Keyboard skills?

There are a proportion of elektronauts who dont play keys.
I know even maestros like cenk dont. (By his own admission)
I did lessons for a bit, years ago and remember some. Turned into more productive tuition as my teacher did similar stuff.
Therefore, sound design, sequencing, effects etc.
I get a lot out of just playing thick chords on the fly with the other gear doing its thing in the background, however,
I want to be more proficient.
Are there any recommendations on YT lessons that arent just shit?
Any suggestions would be appreciated.

Im pretty shitty at keys but I learned a bunch of stuff of this guy.

He explains things in simple practical terms. A lot of it is not my style, but I just watch what’s relevant to me. I’ve learned some cool chord/scale combos from his vids.

I am not a keyboard player, although I started grudgingly learning the piano at a young age. I wish I’d learned it better then, when I was a blank slate with the time to learn.

I think that learning theory is ultimately more important. Guitar and electric bass were the instruments that inspired me for many years, and while I inevitably link my relationship to performance from those noodley years, it was the years I put into studying theory that have made it possible to approach most instruments. I may have to apply some brainpower to know how to integrate a 7th into a chord progression on a keyboard, but I know how and why it belongs, and the rest is a matter of muscle memory.

Music is a language, and while you can often learn enough to ask where the bathroom is, once you can grok enough of the fundamentals of the core you can develop your understanding to communicate across the barriers. I’ve seen native French speakers carry on full conversations with Italian and Spanish speakers. I speak German as a second language, but can get on decently enough with native Dutch speakers. I don’t think music is any different. Once you can hear the nuance, you can communicate well enough-you just need to learn to transpose.

Sound design, sequencing, effects…those are different skill sets. You could probably spend years really learning any one of them, but it’s the real world application that matters, and it’s the way to integrate all of the above that differentiates you as being a native. So the best thing you can do is start to learn the fundamentals and develop your skills based on the avenues that most interest you. If you want to be a player, you need to really understand theory; if you want to be a programmer, you need to understand sound, and if you want to do both you need to understand how those two worlds collide.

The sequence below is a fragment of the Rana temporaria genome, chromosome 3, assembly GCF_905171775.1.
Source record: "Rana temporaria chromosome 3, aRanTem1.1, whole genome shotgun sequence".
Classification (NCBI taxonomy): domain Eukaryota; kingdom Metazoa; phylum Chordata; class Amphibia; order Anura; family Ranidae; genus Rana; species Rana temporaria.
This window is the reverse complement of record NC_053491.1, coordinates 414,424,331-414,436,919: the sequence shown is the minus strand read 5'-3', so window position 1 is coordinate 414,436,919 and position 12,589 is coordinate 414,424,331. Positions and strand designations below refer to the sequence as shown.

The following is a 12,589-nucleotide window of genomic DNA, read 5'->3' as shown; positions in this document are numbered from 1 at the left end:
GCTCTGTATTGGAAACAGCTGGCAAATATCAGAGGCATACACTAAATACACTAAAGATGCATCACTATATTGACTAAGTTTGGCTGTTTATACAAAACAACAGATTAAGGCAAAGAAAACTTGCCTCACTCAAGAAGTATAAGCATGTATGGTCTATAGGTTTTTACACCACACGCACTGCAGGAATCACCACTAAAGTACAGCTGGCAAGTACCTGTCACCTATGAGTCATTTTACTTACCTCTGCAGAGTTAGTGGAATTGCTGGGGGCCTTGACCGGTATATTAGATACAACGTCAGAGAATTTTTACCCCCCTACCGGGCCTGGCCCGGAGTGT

It’s trial and error for most of us; dig in and have fun.

I’m not a trained keyboard player, but can manage the basics.

I can play modulated leads and bases - i.e. chords and single notes, with my right hand. I can usually play fundamental notes and underlying powerchords with my left. My left hand is mostly used to twiddling knobs and using expression / mod wheels.

…but I did surprise myself by stepping in to cover for a keyboard player in a band for a year or so. 3 days notice and no rehearsal time to cover for a guy who was too busy in his regular job being Hans Zimmer’s sound design engineer (Howard Scarr). He was initially stuck in the U.S. doing work on Inception.


I really liked playing with a band. Unfortunately, there’s no-one in my locale interested in doing the kind of material I’d be interested in doing…

I am not a keyboard player but bassist. I instead use a midi sonuus b2m to control my synth. It works nicely and I can focus my time on getting better on my instrument (bass) and on sound synthesis.

learn to read music and the world is oyster.

This will allow you to learn music theory which will allow you to understand every piece of music in the world written in the western style, and the music you create too.

Practical thing to do:

Learn a minor pentatonic scale

C Eflat F G Bflat C

Feel free to slide from Eflat to E and FSharp to F or G and use the major 6th A within the scale

Learn 12 bar blues in C

4 bars in C, 2 bars in F, 2 bars in C, 2 bars in G, 2 bars in F and repeat

Start playing (12 bar takes you from blues to rock, funk, jazz, everywhere when combined with gospel/classical)

Same for me. In the early eighties when I was in my teens, my grandparents bought a Hohner e-organ for me (after much nagging), and I started going to piano classes. Ended up fighting with the teacher instead of learning (I wanted to play songs, not practice chords, so I wasn’t having fun), and then I got a computer and the organ lost its appeal.

Certainly one of my regrets, though the early computer exposure had its benefits, too. I later picked up some basic skills with strings (these days just ukulele, not much into guitars), but I’d definitely like to play the keyboard well. “Just” a matter of making time and doing it, I guess.

This may help:

It’s a great quick reference if you need it. Full description is here: (note, he’s using this as an example on how to find a key, but describes it as a tool as well).

Thanks for the responses guys.
Everyone of them makes sense.
I guess the simple answer of to study and practice.
Missus is out this arvo, so im booked in to my studio for some work.

im trying to learn and practice accordion piano for 2 years.

i found this ( i have the french one) a very good read.

just checked and it’s not the same book, not the same authors, but hope it’s equal, mine is